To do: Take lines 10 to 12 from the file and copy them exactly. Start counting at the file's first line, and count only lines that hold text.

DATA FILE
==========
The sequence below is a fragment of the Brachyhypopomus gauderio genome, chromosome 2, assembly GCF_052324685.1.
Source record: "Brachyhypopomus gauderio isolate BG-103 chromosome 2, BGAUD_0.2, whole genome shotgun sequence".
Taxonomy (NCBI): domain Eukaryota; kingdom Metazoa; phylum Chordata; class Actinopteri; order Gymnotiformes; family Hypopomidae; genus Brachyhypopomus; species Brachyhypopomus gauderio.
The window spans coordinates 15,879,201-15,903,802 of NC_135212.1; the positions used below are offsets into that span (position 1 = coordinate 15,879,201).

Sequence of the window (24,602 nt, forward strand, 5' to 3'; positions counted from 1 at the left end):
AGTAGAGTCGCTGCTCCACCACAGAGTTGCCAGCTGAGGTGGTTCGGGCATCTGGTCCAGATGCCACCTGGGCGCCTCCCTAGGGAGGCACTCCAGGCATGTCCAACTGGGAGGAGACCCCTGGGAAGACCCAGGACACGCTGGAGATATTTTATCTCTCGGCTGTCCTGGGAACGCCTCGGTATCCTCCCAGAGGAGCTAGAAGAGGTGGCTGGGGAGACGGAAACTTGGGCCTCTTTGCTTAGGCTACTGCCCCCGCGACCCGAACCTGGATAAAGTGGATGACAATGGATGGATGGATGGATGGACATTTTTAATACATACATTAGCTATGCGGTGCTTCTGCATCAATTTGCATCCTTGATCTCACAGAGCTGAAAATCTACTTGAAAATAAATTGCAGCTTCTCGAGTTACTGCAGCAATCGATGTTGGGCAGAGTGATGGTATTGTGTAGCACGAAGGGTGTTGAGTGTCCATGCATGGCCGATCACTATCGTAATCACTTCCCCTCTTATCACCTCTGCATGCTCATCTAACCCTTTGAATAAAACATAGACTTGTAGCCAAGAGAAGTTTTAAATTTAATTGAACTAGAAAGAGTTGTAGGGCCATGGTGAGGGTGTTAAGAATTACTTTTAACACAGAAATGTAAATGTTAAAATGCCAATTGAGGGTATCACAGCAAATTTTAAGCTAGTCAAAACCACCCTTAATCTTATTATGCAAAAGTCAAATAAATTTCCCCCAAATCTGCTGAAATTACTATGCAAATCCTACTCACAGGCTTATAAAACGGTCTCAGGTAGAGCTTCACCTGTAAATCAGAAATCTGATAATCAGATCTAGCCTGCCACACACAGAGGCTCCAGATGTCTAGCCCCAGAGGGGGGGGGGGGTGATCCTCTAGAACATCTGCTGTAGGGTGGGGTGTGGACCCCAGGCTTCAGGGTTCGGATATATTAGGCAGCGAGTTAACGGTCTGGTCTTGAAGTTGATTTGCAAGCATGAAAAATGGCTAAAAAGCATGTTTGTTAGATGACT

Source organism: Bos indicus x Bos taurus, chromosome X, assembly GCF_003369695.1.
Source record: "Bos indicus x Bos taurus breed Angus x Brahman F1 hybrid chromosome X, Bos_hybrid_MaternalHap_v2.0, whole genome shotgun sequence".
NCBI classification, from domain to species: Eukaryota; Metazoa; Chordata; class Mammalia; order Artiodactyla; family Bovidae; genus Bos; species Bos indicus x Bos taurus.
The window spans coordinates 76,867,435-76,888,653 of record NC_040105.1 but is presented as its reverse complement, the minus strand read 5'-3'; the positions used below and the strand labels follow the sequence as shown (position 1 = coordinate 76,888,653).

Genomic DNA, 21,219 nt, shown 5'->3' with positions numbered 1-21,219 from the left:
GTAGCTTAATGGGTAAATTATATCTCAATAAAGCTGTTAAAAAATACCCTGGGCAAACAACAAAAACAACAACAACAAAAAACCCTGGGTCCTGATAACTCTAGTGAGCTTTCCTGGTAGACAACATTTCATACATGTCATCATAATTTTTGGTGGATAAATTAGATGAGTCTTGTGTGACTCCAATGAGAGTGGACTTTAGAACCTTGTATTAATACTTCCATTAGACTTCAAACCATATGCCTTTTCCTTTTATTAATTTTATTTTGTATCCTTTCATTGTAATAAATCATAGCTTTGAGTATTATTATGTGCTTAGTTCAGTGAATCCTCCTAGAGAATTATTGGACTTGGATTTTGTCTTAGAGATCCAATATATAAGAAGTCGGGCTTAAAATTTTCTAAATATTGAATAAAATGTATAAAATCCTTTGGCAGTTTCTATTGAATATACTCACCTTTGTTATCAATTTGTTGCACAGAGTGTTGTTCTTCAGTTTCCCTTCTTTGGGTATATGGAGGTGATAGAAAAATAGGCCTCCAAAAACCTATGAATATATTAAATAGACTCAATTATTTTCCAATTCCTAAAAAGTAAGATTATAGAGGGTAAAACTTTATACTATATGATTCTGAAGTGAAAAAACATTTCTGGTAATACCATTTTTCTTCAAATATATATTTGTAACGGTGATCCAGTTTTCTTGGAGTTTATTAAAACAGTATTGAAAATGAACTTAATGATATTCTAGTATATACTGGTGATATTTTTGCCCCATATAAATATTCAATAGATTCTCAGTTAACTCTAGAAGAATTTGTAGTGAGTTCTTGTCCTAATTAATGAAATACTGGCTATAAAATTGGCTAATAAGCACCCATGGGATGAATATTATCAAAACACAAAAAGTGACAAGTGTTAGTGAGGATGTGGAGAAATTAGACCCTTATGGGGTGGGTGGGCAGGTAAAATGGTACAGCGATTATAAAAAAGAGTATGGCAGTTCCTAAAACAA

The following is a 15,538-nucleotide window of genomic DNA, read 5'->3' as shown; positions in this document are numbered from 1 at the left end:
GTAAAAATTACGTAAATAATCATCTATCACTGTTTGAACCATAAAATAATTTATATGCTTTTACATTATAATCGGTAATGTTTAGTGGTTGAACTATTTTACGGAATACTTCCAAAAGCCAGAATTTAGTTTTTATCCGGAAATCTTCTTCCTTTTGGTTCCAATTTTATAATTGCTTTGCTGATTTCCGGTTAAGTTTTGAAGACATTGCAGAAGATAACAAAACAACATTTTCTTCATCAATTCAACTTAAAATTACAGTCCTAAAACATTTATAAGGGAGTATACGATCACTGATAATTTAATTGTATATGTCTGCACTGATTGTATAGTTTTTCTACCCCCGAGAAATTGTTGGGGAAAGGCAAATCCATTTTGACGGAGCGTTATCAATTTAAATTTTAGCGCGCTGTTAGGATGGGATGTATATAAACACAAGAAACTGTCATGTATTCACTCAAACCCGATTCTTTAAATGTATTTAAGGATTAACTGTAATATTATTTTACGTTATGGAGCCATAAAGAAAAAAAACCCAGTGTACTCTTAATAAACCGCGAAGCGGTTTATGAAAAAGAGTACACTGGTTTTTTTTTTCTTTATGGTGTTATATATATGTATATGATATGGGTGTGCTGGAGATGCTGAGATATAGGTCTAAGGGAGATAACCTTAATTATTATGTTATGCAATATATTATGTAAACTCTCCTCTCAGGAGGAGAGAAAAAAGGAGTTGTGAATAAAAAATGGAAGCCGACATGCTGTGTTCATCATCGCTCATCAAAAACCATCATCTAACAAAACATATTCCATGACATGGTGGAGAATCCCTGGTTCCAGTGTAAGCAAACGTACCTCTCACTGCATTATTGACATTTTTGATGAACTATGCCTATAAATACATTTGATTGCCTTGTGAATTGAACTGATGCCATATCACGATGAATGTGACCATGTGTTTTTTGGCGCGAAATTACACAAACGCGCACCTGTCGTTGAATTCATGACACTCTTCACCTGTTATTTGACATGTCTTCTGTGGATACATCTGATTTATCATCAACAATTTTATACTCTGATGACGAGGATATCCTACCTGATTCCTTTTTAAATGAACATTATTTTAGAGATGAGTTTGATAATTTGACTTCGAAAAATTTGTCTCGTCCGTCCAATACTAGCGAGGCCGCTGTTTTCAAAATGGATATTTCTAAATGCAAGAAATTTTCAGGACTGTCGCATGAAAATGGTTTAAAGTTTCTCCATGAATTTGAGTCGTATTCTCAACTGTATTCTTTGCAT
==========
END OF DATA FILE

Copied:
The window spans coordinates 76,867,435-76,888,653 of record NC_040105.1 but is presented as its reverse complement, the minus strand read 5'-3'; the positions used below and the strand labels follow the sequence as shown (position 1 = coordinate 76,888,653).

Genomic DNA, 21,219 nt, shown 5'->3' with positions numbered 1-21,219 from the left:
GTAGCTTAATGGGTAAATTATATCTCAATAAAGCTGTTAAAAAATACCCTGGGCAAACAACAAAAACAACAACAACAAAAAACCCTGGGTCCTGATAACTCTAGTGAGCTTTCCTGGTAGACAACATTTCATACATGTCATCATAATTTTTGGTGGATAAATTAGATGAGTCTTGTGTGACTCCAATGAGAGTGGACTTTAGAACCTTGTATTAATACTTCCATTAGACTTCAAACCATATGCCTTTTCCTTTTATTAATTTTATTTTGTATCCTTTCATTGTAATAAATCATAGCTTTGAGTATTATTATGTGCTTAGTTCAGTGAATCCTCCTAGAGAATTATTGGACTTGGATTTTGTCTTAGAGATCCAATATATAAGAAGTCGGGCTTAAAATTTTCTAAATATTGAATAAAATGTATAAAATCCTTTGGCAGTTTCTATTGAATATACTCACCTTTGTTATCAATTTGTTGCACAGAGTGTTGTTCTTCAGTTTCCCTTCTTTGGGTATATGGAGGTGATAGAAAAATAGGCCTCCAAAAACCTATGAATATATTAAATAGACTCAATTATTTTCCAATTCCTAAAAAGTAAGATTATAGAGGGTAAAACTTTATACTATATGATTCTGAAGTGAAAAAACATTTCTGGTAATACCATTTTTCTTCAAATATATATTTGTAACGGTGATCCAGTTTTCTTGGAGTTTATTAAAACAGTATTGAAAATGAACTTAATGATATTCTAGTATATACTGGTGATATTTTTGCCCCATATAAATATTCAATAGATTCTCAGTTAACTCTAGAAGAATTTGTAGTGAGTTCTTGTCCTAATTAATGAAATACTGGCTATAAAATTGGCTAATAAGCACCCATGGGATGAATATTATCAAAACACAAAAAGTGACAAGTGTTAGTGAGGATGTGGAGAAATTAGACCCTTATGGGGTGGGTGGGCAGGTAAAATGGTACAGCGATTATAAAAAAGAGTATGGCAGTTCCTAAAACAA